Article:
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6V to 3V without a regulator

Discussion in 'Electronic Basics' started by Jack B. Pollack, Dec 14, 2006.

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  1. I want to "wall-wart" power a 3V battery operated device (2 C cells). The
    device is decorative LED display controlled by a "blob" I think it is going
    to be difficult to find a 3V regulator and it is also probably overkill.

    What is the best way to do this and please provide a simple schematic,
    recommend supply voltage, etc for a newbee.

    Thanks
     
  2. Guest


    Go to Goodwill, and select a 3VDC wall wart. They're $1 apiece.

    Michael
     
  3. SUrely 2 C cells will last a fair amount of time. It's the smaller AA and
    AAA that don't,, or for that matter the gadgets using button cells (which
    have the further disadvantage of being costly to replace). If life
    is really an issue, run it off two external D cells.

    Or, put 4 or 5 silicon diodes in series, and with the cathodes facing
    towards ground. Then figure a dropping resistor to limit current. It
    will be sort of like a zener diode, and the about .7v voltage drop on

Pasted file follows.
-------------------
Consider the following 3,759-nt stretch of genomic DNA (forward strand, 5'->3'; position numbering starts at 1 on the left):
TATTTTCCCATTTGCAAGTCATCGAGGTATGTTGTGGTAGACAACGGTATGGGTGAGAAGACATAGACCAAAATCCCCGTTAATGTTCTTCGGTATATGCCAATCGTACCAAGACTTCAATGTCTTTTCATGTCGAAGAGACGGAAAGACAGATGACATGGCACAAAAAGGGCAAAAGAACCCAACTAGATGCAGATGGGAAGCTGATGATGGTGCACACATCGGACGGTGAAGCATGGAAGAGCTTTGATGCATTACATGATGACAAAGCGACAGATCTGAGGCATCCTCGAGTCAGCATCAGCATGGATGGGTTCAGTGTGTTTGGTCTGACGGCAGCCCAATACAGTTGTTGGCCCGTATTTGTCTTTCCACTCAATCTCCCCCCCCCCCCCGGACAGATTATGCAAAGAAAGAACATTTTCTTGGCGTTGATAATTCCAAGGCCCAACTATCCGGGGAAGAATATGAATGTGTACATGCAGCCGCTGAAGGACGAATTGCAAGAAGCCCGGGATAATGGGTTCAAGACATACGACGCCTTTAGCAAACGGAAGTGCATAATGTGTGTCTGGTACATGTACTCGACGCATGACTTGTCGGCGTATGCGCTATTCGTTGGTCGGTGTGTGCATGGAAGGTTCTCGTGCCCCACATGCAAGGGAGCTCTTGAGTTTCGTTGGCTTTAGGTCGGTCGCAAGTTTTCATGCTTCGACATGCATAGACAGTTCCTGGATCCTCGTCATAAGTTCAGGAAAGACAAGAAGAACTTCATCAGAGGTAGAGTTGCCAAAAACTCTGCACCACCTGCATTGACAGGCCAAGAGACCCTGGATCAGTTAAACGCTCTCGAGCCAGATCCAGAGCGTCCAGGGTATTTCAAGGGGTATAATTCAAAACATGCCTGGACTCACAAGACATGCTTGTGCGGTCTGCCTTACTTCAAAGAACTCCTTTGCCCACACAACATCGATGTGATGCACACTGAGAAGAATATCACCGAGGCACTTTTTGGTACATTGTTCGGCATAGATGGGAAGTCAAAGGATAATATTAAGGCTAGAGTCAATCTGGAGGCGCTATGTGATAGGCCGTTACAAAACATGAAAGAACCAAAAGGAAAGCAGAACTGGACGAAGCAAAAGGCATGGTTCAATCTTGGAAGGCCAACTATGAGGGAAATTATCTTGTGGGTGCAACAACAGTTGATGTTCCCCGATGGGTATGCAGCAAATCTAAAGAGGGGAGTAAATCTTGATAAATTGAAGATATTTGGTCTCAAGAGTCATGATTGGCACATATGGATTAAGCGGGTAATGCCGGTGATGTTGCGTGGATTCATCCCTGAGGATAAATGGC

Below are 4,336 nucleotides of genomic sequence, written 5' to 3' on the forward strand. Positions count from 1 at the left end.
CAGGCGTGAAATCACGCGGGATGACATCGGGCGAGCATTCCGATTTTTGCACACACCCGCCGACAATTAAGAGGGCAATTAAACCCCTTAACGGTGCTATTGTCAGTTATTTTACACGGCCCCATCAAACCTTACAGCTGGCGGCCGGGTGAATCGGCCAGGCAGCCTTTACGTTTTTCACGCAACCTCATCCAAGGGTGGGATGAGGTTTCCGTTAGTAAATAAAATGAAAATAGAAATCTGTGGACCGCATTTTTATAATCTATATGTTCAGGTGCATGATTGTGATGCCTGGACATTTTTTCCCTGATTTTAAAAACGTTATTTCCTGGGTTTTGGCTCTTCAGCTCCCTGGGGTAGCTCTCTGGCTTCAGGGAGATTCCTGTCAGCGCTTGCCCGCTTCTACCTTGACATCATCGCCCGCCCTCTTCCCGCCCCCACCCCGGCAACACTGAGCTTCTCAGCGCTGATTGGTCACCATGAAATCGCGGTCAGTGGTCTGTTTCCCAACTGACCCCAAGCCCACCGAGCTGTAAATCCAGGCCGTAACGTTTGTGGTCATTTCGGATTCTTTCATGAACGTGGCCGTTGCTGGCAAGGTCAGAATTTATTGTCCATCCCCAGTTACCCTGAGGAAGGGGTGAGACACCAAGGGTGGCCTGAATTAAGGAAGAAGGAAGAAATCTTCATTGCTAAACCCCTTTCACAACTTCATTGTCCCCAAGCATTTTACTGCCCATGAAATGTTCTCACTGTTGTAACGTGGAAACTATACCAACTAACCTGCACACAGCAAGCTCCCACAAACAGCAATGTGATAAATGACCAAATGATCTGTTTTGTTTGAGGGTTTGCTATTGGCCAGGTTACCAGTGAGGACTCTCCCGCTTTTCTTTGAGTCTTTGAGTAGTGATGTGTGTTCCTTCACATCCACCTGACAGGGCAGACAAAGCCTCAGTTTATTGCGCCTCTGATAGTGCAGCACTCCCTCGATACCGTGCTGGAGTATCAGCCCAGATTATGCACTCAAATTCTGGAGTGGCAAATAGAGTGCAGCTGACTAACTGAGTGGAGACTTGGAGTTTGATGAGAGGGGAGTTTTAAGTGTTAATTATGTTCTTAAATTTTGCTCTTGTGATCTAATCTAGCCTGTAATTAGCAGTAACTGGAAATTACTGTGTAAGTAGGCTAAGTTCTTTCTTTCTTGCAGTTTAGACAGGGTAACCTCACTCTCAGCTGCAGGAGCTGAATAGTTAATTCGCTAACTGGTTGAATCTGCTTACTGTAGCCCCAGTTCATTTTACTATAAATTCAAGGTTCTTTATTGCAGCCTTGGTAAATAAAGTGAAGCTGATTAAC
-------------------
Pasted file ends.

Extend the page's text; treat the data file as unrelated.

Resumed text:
the diodes will add up to 3V. Or just use the didoes in series between
    the adaptor and the display.

    Michael
     
  4. Thanks
     
  5. ehsjr

    ehsjr Guest

    For the future, when you *do* want a 3V
    regulator, here's a couple that are easy:

    ---- D1 D2 D3
    +6 ---+---|7805|---+--->|--->|--->|--- Vout ~2.9V
    | ---- |
    [.33uf] | [.1uf]
    | | |
    Gnd --+------+-----+----------------- Gnd


    For more precision:

    -----
    +6 ---+---|LM317|---+------+------ Vout 3V
    | ----- | |
    | Adj [240R] |
    | | | |
    | +------+ |
    | | |+
    [.1uF] \ [1uF]
    | / 500 |
    | \<-+ |
    | / | |
    | | | |
    Gnd --+------+--+----------+------ Gnd

    You adjust the 500 ohm pot for 3 volts at Vout.
    Alternatively, you could replace the pot with
    2 resistors in series - a 330 ohm and a 6 ohm.
    Or just use a 330 ohm resistor in place of the
    500 ohm pot to get ~2.96 volts.

    Either of the above circuits can be used with
    a higher supply voltage - up to 35 volts, but
    it is best to use a lower voltage like 12 or 6.
    The higher the supply voltage, the hotter the
    7805 or 317 will get.

    Ed
     
  6. Thanks
     
  7. I don't know about overkill, but it's not hard to find them- Digi-key
    lists about 700, some between 50 cents and $1.50.
     
  8. Why don't you just use a resistor dropper? This only works if the
    current drawn is sesibly constant. If you are driving the same number
    of LED's at all times then you could use this approach. Failing that
    then you could just use a high power zener diode, and a resistor. If
    all you're driving is LED's then this should be manageable.

    You can 3.3v zener diodes quite easily, or you could use a chain of 5
    rectifiers, such that 5 * 0.6 = 3.

    Could it be easier?

    Rob.
     
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